Wednesday, July 22, 2015

Why the Pope Just Met With Dozens of Mayors About Climate Change (And Human Trafficking)

Pope Francis and mayors (Credit: AP Photo/L'Ossservatore Romano, Pool) Click to Enlarge.
As mayors from more than 60 of the world’s major cities convened on Tuesday, their reason for gathering — addressing “modern slavery and climate change” — was already somewhat unusual.  Environmental and human trafficking activists have hosted high-level talks in the past, but this conference managed to pull together leaders from some of the world’s largest population centers to discuss human rights and how to implement effective green policies at the local level — an impressive political feat.

But there was something else peculiar about the meeting:  attendees weren’t cloistered inside the well-worn atriums of the United Nations or pacing the glossy halls of the EU Parliament. Instead, they were huddled behind the ancient walls of Vatican City, where they gathered as part of a climate change-themed conference sponsored by the Pontifical Academy of Social Sciences.
To be fair, the location of the conference, while atypical, isn’t totally unexpected.  The gathering comes a little over a month after the release of Laudato Si’, a nearly 200-page papal encyclical from Pope Francis focused primarily on climate change issues.  Aimed at fellow believers, the document debunked conservative theological claims against protecting the environment and outlined a moral argument for why the world’s Catholics have an obligation to help protect the planet.  It was also well-received among climate scientists, who lauded its surprisingly robust engagement with peer-reviewed research.

But outside of its purported theological impact, the document’s real power came from its often unapologetically political language, which hinted at a broader agenda:  namely, a call for real-world policies that can address our changing environment.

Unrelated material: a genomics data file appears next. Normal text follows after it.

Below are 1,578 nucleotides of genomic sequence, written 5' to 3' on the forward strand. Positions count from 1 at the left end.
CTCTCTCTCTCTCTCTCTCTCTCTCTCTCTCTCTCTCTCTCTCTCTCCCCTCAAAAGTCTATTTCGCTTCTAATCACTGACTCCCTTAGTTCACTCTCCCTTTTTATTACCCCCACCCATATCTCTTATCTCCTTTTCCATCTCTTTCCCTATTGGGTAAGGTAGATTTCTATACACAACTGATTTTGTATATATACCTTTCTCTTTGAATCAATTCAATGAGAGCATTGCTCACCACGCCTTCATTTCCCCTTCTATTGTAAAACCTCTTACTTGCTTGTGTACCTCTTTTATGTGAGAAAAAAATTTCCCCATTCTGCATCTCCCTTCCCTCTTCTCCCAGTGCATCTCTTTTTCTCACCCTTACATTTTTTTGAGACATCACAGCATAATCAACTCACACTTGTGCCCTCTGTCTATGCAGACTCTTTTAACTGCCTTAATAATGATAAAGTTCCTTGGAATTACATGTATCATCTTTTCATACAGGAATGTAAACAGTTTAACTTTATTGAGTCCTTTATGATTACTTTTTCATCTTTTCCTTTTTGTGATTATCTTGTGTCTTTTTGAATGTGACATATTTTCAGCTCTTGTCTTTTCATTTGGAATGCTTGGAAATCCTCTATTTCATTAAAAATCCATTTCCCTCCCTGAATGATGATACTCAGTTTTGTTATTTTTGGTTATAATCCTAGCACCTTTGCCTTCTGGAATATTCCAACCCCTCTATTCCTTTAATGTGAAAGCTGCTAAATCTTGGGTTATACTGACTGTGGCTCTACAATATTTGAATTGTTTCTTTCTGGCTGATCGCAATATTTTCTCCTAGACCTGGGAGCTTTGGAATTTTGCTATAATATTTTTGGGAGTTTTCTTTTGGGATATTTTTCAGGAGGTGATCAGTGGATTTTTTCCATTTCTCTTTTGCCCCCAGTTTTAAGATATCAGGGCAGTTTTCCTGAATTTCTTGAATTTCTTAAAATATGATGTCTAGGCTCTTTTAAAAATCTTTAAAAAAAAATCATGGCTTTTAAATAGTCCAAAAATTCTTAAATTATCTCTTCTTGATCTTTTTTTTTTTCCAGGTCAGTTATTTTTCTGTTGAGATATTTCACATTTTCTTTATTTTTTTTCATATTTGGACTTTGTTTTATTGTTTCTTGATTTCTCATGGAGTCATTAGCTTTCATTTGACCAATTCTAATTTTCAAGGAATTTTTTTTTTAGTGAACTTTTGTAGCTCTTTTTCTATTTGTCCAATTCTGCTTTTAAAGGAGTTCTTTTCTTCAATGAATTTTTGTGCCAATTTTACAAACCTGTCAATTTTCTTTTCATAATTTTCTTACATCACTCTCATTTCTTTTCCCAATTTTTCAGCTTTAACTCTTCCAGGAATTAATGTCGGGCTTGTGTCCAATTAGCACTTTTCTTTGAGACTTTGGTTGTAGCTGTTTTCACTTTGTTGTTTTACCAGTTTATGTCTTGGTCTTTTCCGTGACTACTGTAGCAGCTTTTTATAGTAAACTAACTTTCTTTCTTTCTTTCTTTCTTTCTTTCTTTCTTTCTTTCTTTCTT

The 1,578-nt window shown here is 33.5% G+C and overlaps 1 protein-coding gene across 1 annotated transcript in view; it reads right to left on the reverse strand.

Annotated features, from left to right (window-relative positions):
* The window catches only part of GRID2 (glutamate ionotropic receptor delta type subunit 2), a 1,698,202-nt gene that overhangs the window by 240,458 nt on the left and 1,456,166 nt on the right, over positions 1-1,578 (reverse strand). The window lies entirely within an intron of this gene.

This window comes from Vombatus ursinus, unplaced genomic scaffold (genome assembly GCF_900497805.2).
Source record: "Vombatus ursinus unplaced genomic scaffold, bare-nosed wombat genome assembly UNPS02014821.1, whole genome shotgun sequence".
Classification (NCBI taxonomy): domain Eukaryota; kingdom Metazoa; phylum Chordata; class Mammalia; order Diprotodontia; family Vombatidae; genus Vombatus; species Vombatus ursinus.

“The [pope’s] encyclical is not a call to arms,” New York City mayor Bill de Blasio said in an address to the conference.  “It is a call to sanity.”

California Gov. Jerry Brown (D), who also attended the conference and who once enrolled in a Jesuit seminary, agreed.

"This intervention by the pope is appropriate and absolutely essential to wake people up to the dangers of climate change and to the value of seeing human beings as part of nature and dependent on nature as opposed to be adversaries of each other,” Brown said, according to the National Catholic Reporter.

But the gathering — and, by extension, the Pope’s greater agenda — isn’t limited to technical discussions of carbon emissions.  The framing of the conference, which is titled “Modern Slavery and Climate Change:  The Commitment of the Cities,” makes the case that climate change causes, or is inextricably connected to, a litany of other global issues such as human trafficking.

“Today we are facing two tragic emergencies that are related in different ways:  the climate change crisis and the new forms of slavery,” the conference website reads.  “As a matter of fact, global warming is one of the causes of poverty and forced migration, which are breeding grounds for human trafficking, forced labor, prostitution and organ trafficking.”

Read more at Why the Pope Just Met With Dozens of Mayors About Climate Change (And Human Trafficking)

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